So I'm helping a friend out with her 4th year uni project. She's a graphic design student and is re-designing a book called "20 Something, 20 Everything" by Christine Hassler. She asked me to re-write the content which I have gladly agreed to do. So far I've only re-written the introduction (which is rather lengthy) but gosh this book is relatable! It's actually quite ridiculous. Basically, the book's about the common belief amongst women in their 20s that everything must be achieved in this decade of their lives: successful grounding in a career, deciding where to live, whether you want to settle down and who with, whether you want kids or not etc etc. It's described in the book as a "quarter-life crisis" and is very common when you finish your education and being to experience feelings of anxiety around these issues.
Having recently graduated, I feel as though I can completely relate to what's raised in the book. Though I do have a job now, it's not what I want to be doing for the rest of my life, nor where I want to be living for too much longer. I'm single, while a lot of my friends have steady, serious boyfriends. I do want kids at some point but I also want to be a career woman. Because fertility drops significantly when you reach 30, I pretty much have to meet my potential husband now (considering dating them, marriage, enjoying married life sans kids etc). ARGH!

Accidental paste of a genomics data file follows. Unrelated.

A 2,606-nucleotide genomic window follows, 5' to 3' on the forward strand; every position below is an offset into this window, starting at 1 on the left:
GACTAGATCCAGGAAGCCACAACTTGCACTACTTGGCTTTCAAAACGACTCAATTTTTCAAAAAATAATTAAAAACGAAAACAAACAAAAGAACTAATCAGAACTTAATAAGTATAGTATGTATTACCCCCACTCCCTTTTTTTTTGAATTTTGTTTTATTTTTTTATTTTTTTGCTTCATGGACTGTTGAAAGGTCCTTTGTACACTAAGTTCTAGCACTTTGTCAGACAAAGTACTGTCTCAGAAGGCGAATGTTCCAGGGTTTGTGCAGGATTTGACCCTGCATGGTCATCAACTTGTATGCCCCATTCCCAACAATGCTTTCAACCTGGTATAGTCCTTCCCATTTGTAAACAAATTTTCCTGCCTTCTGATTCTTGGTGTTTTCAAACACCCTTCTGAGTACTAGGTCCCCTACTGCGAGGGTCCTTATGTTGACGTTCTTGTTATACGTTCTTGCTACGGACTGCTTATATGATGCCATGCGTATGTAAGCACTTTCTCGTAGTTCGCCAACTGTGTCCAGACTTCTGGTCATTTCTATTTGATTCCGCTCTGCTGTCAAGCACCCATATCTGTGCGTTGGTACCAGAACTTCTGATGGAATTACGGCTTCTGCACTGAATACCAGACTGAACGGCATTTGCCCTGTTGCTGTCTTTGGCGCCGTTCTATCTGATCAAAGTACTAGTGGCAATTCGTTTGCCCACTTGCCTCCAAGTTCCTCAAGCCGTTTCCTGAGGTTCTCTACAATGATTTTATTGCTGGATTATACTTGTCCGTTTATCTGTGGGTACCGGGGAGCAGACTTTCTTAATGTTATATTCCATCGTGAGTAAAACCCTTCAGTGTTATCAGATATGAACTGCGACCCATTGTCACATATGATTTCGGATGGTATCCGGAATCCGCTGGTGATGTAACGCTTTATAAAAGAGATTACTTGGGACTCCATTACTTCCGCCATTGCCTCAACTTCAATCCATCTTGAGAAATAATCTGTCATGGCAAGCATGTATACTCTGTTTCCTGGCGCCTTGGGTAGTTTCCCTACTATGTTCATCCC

"With thoughts such as these going through most twenty-somethings' minds, clearly we need to discuss and be conscious of what happens in our twenties - and we need some guidance on how to deal with it all. Our twenties are a turning point in our lives when we feel the pressure to do, well, everything. As the security blankets of college and parents are peeled away, we are faced with finishing jobs, building careers, perhaps moving to new cities, separating from our old support systems, taking care of our own finances, dating, marriage, thinking about children, starting families making our first large investments, creating new social lives, watching our parents age, and shaping an identity to last the rest of our adulthood. Whew! That is more responsibility that we've ever been faced with."And it's funny cause we're never really warned about all this pressure that will come after you finish your education. I find this book really interesting thus far, and am intrigued to see how it deals with getting past a "quarter-life crisis". Can you relate?